After nine months of closure for construction and repairs, the beloved Venetian Causeway finally reopened yesterday — drawing droves of runners, bikers, and pedestrians alike to celebrate its return. As the sun set over the Intracoastal Waterway, hundreds of cyclists rode down the causeway, their headlights illuminating the road. Runners cheered and danced, excited to have their scenic route back again.
The 90-year old causeway, which links the Venetian Islands to the mainland at N.E. 15th St., was perhaps the safest way for bikers and runners to get across Biscayne Bay. Its closure forced them on to the MacArthur and Julia Tuttle Causeways, which unlike the Venetian do not have dedicated lanes for bikers and joggers. Two weeks ago, a cyclist was hit and injured on the MacArthur Causeway, following an attempted car robbery, according to the Miami Herald.
The Venetian Causeway also has a slower speed limit and significantly less motor vehicle traffic than its alternatives.
The temporary re-route, happening amid a growing citywide conversation about how to promote alternatives to cars, prompted some hard thinking about those roads.
“The closure of the Venetian got people talking about what’s wrong with the MacArthur and the Tuttle, and how we can make them better,” said Collin Worth, bicycle coordinator and special projects assistant for the City of Miami Capital Improvements and Transportation Program.
We spoke to Worth as he prepared to ride across the Venetian Causeway with hundreds of others. A group bike ride started at 6:00 p.m. from The Miami Bike Shop at 1800 Biscayne Blvd., while a group run started from both sides of the bridge at 6:30 p.m. and converged near the bridge’s toll booth.
People have floated ideas like adding road bike paths on the Tuttle to separate bikers and runners from traffic, he said. These changes are more likely than any changes to the MacArthur, which will likely be undergoing transformation as plans for Baylink, a new light rail from Miami Beach to the mainland, come into focus, Worth added.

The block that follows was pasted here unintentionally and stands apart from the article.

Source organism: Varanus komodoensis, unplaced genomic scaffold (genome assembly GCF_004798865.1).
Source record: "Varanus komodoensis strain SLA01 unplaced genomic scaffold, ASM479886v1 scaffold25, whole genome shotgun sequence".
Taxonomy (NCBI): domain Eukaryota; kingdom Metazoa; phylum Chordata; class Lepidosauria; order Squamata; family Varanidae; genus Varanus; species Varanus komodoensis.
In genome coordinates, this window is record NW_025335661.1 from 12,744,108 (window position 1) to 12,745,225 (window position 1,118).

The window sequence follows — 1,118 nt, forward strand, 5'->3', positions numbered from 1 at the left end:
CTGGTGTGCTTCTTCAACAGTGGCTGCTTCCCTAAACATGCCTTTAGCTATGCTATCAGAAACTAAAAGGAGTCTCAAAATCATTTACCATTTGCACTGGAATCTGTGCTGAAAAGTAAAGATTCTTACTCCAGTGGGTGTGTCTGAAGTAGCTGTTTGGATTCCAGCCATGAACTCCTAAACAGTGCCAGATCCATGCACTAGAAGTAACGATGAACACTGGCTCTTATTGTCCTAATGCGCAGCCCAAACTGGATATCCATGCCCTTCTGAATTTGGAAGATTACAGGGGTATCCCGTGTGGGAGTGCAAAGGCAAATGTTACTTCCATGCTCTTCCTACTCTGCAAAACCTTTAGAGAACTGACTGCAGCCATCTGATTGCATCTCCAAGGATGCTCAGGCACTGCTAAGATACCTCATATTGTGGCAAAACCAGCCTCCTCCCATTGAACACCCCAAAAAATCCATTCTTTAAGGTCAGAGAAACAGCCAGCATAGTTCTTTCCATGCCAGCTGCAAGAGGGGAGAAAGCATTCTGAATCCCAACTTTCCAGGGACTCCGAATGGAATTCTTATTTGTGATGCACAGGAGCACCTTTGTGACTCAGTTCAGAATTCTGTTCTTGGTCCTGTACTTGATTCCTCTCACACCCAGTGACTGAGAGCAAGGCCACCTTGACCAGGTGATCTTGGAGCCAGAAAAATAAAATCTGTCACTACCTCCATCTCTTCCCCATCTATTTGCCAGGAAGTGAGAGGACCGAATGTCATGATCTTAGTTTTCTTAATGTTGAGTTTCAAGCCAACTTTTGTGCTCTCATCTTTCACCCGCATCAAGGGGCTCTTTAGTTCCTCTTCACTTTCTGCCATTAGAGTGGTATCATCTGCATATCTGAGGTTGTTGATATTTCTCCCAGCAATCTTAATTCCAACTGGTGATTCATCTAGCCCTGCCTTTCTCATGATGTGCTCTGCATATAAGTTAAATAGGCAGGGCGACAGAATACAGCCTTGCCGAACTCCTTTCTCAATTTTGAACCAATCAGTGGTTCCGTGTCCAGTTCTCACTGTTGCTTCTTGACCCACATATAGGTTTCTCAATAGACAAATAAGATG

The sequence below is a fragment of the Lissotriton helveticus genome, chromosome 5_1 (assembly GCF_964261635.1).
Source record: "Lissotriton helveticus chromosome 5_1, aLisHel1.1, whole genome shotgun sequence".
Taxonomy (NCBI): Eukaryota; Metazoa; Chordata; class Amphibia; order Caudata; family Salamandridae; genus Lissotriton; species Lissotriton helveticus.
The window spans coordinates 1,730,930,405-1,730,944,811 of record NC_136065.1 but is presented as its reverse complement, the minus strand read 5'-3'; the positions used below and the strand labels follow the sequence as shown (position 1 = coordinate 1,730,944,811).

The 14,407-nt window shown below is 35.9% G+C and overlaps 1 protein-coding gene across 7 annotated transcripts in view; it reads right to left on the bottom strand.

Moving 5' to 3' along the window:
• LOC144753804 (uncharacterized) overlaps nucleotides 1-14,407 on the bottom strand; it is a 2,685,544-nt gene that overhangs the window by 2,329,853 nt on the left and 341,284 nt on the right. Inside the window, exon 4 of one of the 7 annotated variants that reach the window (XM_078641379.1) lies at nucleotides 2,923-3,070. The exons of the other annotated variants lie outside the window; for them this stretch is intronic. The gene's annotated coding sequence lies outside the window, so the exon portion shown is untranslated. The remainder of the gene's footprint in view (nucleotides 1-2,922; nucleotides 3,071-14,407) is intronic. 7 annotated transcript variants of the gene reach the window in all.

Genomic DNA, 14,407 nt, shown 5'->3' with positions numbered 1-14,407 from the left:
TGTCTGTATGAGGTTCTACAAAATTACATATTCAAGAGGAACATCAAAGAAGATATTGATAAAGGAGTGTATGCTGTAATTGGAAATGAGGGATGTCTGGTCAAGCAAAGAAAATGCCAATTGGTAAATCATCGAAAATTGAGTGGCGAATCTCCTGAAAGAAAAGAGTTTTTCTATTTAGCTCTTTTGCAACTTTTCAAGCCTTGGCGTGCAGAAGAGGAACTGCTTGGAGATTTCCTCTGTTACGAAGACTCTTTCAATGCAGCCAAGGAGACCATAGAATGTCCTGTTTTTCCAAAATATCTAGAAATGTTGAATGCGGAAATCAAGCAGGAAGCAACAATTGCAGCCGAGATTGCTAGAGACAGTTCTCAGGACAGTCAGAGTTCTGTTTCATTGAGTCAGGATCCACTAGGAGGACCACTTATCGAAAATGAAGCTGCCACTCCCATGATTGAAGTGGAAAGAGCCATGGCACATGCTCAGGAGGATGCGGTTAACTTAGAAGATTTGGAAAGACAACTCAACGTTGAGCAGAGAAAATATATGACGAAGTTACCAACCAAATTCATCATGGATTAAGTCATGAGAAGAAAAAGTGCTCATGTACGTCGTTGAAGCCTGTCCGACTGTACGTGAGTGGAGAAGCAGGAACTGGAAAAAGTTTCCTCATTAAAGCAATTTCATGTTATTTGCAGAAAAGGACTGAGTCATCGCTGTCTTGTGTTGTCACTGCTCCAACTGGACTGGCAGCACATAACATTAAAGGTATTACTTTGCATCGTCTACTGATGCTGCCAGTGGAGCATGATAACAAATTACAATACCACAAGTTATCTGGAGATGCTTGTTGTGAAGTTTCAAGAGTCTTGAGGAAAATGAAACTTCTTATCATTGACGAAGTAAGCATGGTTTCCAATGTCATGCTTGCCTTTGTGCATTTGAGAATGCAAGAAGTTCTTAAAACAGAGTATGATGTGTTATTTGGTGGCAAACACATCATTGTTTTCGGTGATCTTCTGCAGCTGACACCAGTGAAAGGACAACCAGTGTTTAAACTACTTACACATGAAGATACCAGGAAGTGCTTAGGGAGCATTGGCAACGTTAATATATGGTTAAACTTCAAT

Last year, we asked Worth for his recommended route amidst the closure of the causeway. As the roadway reopened, we asked bikers and runners gathered there on its inaugural night how they’ve been getting on without their beloved road — and how they feel now that it’s back.
“When the bridge closed I started biking across the McArthur Causeway, which was harrowing and dangerous. I bike about an hour each day and that was probably one of the roughest parts of my commute. Also, if I wanted to go out to Wynwood, it meant I had to drive, because there’s really no other leisurely way to get from Miami Beach to the mainland.”
“I live right down the street from the Venetian. Growing up in Miami, I’ve always been running on the Venetian, especially since I’ve been living closer to the bridge. It’s a really beautiful run and coming out here today is a nice way to connect with other people with similar interests. It’s fun and healthy. I used to run around Margaret Pace Park or the American Airlines Arena, but the Venetian Causeway is by far the best place to run. I’m planning on waking up at 6 a.m. like I used to and running before work. I love the Venetian so much that sometimes I’d drive and go around to the other side on Miami Beach and try to run from here. But it’s a totally different feeling to be able to run across the whole bridge.”
“I live here and I used to run the Venetian frequently. I’m so excited for it to open up because it’s a good option for locals to get into Miami Beach, especially during Miami’s winter season when it’s busier. It’s also a lot safer to than other running routes. There aren’t a lot of other areas were Miamians can run and bike. When the Causeway was closed I’d run between the American Airlines Arena and Brickell, but it wasn’t as safe. It was darker and there were lots of overpasses.”
“I’m running with my mom, her friend, and co-worker. I’ve ran through Museum Park and Bill Baggs Park in Key Biscayne, but I’m excited because this is my first time running across the Venetian. I just moved to Miami a few months ago.”
“It’s the grand opening of the Venetian and I heard there would be a huge crew of bicyclists and I wanted to be a part of that. When the Venetian was closed I wouldn’t bike to Miami Beach, that’s for sure — I’d drive my car either across the MacArthur or the 79th street bridge. I’m glad it’s reopened because it’ll relieve a lot of traffic. The ride was amazing because there was camaraderie between all of the other people who showed up, and the sun was setting so the colors were also amazing.”
This story has been corrected to include a recent bike accident that occurred on the MacArthur Causeway.